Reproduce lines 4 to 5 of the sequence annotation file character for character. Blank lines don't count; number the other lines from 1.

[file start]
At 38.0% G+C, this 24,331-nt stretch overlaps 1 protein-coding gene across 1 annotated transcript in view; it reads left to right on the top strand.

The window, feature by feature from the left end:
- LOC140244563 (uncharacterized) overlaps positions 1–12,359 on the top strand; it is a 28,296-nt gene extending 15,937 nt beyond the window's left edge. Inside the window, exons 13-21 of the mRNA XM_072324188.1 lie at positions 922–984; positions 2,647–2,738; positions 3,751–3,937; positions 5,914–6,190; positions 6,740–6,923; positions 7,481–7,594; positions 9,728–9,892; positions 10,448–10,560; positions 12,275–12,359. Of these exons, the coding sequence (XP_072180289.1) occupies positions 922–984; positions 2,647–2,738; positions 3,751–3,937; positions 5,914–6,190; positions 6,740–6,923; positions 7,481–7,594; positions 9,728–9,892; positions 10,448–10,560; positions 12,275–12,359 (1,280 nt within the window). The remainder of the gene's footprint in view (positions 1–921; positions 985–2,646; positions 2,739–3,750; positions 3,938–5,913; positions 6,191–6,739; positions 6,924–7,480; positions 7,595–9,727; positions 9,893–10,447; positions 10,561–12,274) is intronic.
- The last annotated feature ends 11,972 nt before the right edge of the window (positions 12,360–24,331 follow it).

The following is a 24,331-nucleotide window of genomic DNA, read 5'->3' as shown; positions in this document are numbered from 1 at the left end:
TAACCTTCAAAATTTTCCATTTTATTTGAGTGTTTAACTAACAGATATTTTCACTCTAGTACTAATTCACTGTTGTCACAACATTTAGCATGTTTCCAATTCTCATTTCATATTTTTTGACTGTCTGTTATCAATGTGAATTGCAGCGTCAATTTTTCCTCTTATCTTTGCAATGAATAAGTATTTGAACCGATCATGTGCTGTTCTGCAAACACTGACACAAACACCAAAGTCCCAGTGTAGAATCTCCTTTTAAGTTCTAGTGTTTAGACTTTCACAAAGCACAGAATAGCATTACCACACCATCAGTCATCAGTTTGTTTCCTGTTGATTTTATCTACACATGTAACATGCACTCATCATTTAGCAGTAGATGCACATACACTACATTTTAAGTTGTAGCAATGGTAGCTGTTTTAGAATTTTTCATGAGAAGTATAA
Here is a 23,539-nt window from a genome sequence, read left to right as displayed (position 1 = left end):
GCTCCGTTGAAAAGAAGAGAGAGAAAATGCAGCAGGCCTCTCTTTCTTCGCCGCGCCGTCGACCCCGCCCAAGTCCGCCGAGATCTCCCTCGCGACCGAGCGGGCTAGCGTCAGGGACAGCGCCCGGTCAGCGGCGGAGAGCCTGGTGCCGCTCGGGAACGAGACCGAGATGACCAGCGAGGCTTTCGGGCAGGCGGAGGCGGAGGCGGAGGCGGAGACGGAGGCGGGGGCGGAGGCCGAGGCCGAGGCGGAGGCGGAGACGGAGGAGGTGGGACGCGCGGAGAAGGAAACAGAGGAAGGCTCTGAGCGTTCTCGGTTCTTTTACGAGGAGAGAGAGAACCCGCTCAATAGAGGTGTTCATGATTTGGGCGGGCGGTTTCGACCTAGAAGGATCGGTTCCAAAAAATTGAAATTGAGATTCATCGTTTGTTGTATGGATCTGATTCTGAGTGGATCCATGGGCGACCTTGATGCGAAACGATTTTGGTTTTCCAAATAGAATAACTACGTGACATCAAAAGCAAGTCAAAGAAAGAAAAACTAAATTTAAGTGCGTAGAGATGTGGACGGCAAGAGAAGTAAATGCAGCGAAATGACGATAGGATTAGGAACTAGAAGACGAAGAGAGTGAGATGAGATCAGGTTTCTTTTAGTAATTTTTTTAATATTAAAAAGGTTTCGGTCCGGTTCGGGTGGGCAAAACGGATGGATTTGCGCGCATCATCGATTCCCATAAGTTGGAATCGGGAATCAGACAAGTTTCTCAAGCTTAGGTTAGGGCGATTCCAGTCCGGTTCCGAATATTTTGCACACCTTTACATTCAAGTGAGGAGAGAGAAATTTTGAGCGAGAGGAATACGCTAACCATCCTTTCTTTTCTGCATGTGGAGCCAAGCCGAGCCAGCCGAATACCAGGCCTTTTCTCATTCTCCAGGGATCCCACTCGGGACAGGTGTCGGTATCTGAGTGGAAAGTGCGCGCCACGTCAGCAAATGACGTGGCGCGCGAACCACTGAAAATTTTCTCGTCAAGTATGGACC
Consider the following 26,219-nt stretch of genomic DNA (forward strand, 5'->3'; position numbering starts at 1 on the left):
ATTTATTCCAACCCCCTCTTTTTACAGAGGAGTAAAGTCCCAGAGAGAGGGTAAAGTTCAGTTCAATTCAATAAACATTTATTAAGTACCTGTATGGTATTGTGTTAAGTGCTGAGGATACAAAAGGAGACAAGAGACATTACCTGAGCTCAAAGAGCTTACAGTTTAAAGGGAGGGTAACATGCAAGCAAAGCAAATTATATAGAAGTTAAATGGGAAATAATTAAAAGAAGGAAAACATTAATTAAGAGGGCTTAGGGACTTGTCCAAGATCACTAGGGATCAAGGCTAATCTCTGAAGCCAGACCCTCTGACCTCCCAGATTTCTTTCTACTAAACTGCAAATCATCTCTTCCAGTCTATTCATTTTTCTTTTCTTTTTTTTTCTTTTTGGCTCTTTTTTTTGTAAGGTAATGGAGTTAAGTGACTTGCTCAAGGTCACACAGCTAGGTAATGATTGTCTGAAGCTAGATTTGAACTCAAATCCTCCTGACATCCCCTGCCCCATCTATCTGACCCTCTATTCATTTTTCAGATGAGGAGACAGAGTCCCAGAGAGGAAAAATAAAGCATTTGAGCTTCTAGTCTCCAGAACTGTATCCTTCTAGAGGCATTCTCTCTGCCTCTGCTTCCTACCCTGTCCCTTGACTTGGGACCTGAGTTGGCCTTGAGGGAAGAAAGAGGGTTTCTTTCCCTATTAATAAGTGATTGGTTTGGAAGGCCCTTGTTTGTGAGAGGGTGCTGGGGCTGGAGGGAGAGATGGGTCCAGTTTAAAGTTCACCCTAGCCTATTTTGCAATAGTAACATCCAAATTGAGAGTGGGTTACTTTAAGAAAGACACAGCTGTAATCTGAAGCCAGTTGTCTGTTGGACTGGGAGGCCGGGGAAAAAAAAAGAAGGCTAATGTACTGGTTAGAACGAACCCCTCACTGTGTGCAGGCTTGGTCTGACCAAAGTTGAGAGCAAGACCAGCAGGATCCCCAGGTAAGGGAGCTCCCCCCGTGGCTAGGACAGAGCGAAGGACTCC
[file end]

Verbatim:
- The last annotated feature ends 11,972 nt before the right edge of the window (positions 12,360–24,331 follow it).

The following is a 24,331-nucleotide window of genomic DNA, read 5'->3' as shown; positions in this document are numbered from 1 at the left end: